• Color scavenger hunt. Using household objects and several laundry baskets, have kids gather and group like colored items together into each basket. Start in a room with lots of different colored objects that you don’t mind kids picking up and moving—maybe a room with a few bookshelves or a bedroom with lots of stuffed animals and toys. Set a timer and see how many items they can sort correctly before the timer goes off. This kinesthetic learning activity also works with letter sounds too: Find all items that begin with the letter “b,” for example.
  • Draw and combine basic shapes. Practice drawing basic shapes and see how they can combine to form recognizable things like boats, trucks, animals, and the like. This basic drawing activity blends motor skills and creativity.

Music

  • Learn to make music. There are lots of ways for kids to have a chance to sing and dance and make music—from pots and pans to simple singing and hand clapping. This a great opportunity for a child to learn different rhymes and songs, while building their language and musical skills.
  • Listen to world music. Learning about different cultures and their music is a great way for kids to learn about places all across the world. For example, learning about Brazilian Caopeira is a crash course in drum beats as well as cultural and music history.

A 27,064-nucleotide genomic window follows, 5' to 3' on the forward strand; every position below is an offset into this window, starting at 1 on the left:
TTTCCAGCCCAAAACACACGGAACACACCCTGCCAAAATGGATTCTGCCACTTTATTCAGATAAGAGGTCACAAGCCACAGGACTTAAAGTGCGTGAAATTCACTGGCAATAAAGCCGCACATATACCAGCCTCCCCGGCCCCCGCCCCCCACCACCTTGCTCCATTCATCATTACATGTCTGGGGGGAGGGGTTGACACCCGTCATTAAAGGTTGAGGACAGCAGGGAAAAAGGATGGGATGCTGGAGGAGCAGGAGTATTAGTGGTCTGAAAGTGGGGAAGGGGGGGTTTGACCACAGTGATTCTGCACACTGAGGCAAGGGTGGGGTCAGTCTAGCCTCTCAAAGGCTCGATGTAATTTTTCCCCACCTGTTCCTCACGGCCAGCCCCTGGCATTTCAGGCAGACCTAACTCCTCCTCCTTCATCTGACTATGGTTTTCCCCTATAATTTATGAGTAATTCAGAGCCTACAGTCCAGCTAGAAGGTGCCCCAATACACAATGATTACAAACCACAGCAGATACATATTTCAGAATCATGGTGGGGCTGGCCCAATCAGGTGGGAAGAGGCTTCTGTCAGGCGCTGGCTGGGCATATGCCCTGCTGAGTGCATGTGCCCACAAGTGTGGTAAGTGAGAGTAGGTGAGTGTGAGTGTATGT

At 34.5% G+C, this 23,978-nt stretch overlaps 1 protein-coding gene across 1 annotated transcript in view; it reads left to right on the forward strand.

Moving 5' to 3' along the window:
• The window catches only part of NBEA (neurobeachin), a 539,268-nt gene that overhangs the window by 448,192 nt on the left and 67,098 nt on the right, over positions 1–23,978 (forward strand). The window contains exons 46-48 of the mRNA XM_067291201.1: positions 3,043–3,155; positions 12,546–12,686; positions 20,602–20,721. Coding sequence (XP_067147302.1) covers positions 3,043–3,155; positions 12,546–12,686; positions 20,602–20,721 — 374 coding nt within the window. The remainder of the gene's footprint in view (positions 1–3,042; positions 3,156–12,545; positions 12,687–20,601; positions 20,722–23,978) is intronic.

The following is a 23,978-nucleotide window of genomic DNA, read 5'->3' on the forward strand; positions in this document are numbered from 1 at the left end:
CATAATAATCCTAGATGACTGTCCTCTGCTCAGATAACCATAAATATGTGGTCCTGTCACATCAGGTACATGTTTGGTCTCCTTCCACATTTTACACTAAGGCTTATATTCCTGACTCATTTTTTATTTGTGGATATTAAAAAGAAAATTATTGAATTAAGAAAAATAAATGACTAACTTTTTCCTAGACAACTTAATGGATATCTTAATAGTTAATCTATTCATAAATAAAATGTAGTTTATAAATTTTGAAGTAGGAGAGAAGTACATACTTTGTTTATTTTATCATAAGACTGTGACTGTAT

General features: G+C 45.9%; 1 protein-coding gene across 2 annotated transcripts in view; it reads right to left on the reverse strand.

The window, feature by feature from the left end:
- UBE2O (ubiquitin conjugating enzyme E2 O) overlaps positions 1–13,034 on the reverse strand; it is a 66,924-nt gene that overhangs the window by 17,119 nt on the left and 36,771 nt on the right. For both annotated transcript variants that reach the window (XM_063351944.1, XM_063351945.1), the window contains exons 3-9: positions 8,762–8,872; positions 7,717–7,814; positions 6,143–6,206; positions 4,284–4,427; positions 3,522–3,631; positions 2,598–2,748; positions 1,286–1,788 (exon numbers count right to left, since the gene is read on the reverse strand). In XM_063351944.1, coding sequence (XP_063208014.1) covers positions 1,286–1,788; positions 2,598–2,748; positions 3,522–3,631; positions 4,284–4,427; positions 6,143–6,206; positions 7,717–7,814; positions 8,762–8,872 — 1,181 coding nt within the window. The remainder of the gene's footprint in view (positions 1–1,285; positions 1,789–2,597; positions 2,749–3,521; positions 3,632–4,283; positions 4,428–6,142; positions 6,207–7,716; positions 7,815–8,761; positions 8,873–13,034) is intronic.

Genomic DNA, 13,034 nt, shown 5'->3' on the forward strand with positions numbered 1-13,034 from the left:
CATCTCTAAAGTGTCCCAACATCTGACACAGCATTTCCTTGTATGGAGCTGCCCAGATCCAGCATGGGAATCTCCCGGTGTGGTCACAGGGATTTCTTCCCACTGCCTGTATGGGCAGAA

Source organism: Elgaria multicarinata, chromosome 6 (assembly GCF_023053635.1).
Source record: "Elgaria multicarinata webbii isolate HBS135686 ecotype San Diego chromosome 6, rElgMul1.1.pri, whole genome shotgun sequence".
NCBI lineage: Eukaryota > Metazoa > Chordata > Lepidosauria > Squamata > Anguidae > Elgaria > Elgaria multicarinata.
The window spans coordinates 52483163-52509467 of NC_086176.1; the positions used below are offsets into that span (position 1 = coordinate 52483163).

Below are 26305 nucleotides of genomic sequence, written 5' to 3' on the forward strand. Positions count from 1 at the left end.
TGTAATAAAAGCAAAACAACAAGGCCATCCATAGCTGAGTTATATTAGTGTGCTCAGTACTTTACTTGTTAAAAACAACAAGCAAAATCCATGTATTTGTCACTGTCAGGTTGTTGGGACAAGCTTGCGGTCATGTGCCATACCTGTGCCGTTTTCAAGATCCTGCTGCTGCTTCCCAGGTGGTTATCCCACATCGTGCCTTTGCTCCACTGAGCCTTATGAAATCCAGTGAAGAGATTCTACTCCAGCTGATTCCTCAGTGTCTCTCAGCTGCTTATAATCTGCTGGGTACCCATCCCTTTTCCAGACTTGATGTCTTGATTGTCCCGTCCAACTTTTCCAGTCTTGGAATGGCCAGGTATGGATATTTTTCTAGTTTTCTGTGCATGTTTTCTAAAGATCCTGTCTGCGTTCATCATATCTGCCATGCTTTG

• Paint to music: This therapeutic and calming activity allows kids to express themselves freely while they paint and listen. This gives kids a chance to be creative and work on their fine motor skills.

Language and literacy

  • Giant letter search: As kids start to recognize shapes and letters, this is a great way for them to have fun with it! Using a large poster board or butcher paper, make a word search by writing words or letters out in a grid. Then, pick a letter for kids to search for in the word search. They can circle it with a marker, color it in, or even stick a post-it note over it.
  • Read from around the world. It’s important for all kids to learn about cultures other than their own, and stories are a great way for young kids to do this. For preschool age, folktales and fairytales are engaging and fun.
  • Finger painting letters. Help your child learn their letters and improve motor skills! Using a large poster or butcher paper, have children trace different letters using watercolor paint and their fingers.

Outschool offers Kindergarten readiness classes for learners ages 3-5

Explore classes

Outschool offers Circle Time classes for learners ages 3-5

Explore classes

Outschool offers counting classes for learners ages 3-5

Explore classes

Outschool offers reading classes for learners ages 3-5

Explore classes

Tips for engaging preschoolers

  • Play: Try to make the activity playful. At this age, kids learn by playing, meaning that even if it doesn’t look like a “learning activity”, it doesn’t mean they’re not learning. This is because playing allows kids to make meaning of what they’re doing and the world around them.
  • Hands-on: This is a time when kids are developing both their fine and gross motor skills, so anytime an activity can be hands on, the more opportunity kids have to develop these skills. Using manipulatives (things kids can hold in their hands) are great for preschool activities, too.
  • Short: Remember that the attention span of a preschooler is short! Try to keep activities under fifteen minutes, or change the focus of the activity or take a break around that time to keep their attention.